Style and Technique
The story is unfolded in a prose style of exquisite delicacy. In the child’s world of imagination, the senses are blended with one another; objects transform themselves into different shapes and textures; fantasy merges with reality. The images take on an even greater plasticity in the nightmare of high fever and in the child’s gradual, fluctuating return to consciousness.
The free-ranging, protean dynamic of the fantasy passages contrasts with the more formal style used to describe the actual events in the sickroom and the exchanges between the sick child and Madame Mamma (names are seldom used). Although the narrative is developed mainly through the child’s subjective vision, the structure of the story, in which the adult reality of the sickroom keeps entering his consciousness in a blurred and distorted form, enables the reader to understand the progress of the illness much more clearly than Jean himself does, and to visualize the comings and goings in the sickroom. At the same time as being deeply involved in the child’s private experiences, one must inevitably identify with the adults’ desperate hope for his recovery, a hope that has been made fragile by repeated references to Jean as “the child who was going to die” or “the child promised to death.”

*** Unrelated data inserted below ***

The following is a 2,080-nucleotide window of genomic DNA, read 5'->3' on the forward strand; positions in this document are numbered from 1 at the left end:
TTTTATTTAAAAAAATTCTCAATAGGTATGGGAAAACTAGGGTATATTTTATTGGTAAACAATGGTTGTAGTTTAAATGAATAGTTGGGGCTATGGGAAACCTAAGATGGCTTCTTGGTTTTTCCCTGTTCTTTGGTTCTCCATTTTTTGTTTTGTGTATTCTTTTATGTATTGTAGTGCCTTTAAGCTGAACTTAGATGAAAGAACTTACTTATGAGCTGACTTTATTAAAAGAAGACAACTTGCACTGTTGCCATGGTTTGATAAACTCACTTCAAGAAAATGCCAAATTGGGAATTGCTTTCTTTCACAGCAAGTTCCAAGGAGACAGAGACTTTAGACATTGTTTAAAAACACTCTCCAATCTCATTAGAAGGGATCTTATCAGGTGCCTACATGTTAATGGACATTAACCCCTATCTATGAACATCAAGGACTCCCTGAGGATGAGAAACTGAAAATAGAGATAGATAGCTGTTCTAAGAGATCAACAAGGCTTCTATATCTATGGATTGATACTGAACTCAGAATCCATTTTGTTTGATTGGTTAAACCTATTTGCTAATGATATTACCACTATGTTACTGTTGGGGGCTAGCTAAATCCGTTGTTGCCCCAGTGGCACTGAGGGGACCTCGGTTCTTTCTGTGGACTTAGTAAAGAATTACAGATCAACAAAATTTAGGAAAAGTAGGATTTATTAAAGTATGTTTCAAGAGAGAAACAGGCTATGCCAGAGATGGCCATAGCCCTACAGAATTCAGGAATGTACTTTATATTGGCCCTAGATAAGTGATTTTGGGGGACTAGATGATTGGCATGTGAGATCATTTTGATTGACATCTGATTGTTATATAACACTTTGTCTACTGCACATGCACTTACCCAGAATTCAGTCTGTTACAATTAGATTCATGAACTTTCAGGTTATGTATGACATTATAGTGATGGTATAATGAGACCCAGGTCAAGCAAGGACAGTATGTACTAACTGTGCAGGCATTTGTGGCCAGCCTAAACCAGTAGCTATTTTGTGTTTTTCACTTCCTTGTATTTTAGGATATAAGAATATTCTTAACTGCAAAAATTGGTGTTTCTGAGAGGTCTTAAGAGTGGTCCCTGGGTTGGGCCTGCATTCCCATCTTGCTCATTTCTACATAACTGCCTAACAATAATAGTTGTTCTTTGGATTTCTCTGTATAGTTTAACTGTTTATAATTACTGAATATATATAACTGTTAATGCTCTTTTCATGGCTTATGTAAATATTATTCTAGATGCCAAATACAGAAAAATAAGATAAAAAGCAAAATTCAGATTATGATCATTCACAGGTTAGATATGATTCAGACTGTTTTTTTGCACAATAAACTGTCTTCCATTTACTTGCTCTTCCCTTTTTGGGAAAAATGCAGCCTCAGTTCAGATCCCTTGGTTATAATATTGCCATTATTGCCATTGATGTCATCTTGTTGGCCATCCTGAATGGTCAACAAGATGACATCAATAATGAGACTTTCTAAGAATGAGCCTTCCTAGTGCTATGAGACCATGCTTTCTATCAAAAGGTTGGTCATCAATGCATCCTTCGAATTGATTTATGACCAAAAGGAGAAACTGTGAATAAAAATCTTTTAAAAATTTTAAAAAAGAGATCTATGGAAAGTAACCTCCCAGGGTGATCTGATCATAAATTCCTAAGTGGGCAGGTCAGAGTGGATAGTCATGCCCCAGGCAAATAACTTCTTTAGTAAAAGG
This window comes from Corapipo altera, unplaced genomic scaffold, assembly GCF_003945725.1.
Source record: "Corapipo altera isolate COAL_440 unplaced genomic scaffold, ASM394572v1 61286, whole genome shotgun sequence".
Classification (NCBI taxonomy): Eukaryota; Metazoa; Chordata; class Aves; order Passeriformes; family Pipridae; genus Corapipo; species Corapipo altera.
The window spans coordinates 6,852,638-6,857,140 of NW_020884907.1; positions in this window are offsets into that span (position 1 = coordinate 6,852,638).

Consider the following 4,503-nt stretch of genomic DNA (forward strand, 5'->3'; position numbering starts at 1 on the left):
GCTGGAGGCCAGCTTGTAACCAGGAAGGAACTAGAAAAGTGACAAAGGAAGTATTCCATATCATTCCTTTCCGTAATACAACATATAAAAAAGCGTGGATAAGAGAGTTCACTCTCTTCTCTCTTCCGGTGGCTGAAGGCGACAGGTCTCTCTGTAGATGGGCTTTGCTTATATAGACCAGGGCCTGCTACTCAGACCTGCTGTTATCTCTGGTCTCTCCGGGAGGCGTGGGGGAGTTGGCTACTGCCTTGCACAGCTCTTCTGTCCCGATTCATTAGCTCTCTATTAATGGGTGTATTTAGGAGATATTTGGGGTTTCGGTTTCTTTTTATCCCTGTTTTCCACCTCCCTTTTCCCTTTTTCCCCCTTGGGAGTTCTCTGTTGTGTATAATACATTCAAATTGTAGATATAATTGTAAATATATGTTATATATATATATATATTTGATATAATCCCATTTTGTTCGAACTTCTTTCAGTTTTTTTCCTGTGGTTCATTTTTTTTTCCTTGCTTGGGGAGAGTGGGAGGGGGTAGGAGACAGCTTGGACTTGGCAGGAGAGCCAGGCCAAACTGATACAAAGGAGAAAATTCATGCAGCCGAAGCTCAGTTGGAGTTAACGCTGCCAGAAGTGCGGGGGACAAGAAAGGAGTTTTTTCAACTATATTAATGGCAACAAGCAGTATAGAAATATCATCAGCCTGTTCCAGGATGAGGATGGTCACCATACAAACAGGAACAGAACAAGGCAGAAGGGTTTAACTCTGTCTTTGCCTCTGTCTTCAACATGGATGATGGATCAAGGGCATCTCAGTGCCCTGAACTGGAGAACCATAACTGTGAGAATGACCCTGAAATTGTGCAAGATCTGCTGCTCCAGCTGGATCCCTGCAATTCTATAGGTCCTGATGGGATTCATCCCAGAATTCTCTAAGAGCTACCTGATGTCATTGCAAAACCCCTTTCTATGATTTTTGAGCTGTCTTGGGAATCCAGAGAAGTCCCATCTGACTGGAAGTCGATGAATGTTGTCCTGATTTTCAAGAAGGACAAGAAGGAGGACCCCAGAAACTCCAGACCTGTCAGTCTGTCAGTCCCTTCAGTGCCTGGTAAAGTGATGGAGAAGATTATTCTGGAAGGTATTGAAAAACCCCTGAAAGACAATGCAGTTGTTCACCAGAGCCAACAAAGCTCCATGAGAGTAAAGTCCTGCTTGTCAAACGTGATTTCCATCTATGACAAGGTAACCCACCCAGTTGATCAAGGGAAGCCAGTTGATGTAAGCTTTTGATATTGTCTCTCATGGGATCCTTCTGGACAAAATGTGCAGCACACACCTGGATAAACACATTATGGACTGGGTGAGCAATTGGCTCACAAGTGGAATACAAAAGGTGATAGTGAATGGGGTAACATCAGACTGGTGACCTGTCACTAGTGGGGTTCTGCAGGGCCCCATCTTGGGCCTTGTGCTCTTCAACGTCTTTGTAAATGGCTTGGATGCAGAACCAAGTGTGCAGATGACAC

By establishing this shifting center of sympathy, Colette is able, at the end, to swing the reader from one reaction to its opposite—first relief that the boy has unexpectedly recovered, then dismay and shock at the finality of the word “disappointed.” This unstressed and rather gentle word at the very end of the story commands a reinterpretation of all that has gone before.